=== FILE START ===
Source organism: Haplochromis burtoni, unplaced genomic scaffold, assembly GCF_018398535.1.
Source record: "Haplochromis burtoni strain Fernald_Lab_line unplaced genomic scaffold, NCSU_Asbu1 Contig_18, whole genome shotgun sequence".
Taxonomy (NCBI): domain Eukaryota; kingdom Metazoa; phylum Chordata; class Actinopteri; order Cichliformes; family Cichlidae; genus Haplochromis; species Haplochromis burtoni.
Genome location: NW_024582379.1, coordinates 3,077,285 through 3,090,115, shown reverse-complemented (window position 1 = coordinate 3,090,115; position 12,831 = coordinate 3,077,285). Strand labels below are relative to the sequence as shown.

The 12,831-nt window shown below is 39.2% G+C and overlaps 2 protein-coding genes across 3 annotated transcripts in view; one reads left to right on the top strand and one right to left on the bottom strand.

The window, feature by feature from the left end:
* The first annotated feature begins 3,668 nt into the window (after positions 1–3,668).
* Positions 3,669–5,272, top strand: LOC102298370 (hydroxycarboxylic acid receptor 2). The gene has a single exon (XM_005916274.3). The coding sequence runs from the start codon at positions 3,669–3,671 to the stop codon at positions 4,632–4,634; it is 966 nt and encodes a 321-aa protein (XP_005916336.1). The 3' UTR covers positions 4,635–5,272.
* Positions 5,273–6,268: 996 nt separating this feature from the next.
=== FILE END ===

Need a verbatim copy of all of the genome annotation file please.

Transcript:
Source organism: Haplochromis burtoni, unplaced genomic scaffold, assembly GCF_018398535.1.
Source record: "Haplochromis burtoni strain Fernald_Lab_line unplaced genomic scaffold, NCSU_Asbu1 Contig_18, whole genome shotgun sequence".
Taxonomy (NCBI): domain Eukaryota; kingdom Metazoa; phylum Chordata; class Actinopteri; order Cichliformes; family Cichlidae; genus Haplochromis; species Haplochromis burtoni.
Genome location: NW_024582379.1, coordinates 3,077,285 through 3,090,115, shown reverse-complemented (window position 1 = coordinate 3,090,115; position 12,831 = coordinate 3,077,285). Strand labels below are relative to the sequence as shown.

The 12,831-nt window shown below is 39.2% G+C and overlaps 2 protein-coding genes across 3 annotated transcripts in view; one reads left to right on the top strand and one right to left on the bottom strand.

The window, feature by feature from the left end:
* The first annotated feature begins 3,668 nt into the window (after positions 1–3,668).
* Positions 3,669–5,272, top strand: LOC102298370 (hydroxycarboxylic acid receptor 2). The gene has a single exon (XM_005916274.3). The coding sequence runs from the start codon at positions 3,669–3,671 to the stop codon at positions 4,632–4,634; it is 966 nt and encodes a 321-aa protein (XP_005916336.1). The 3' UTR covers positions 4,635–5,272.
* Positions 5,273–6,268: 996 nt separating this feature from the next.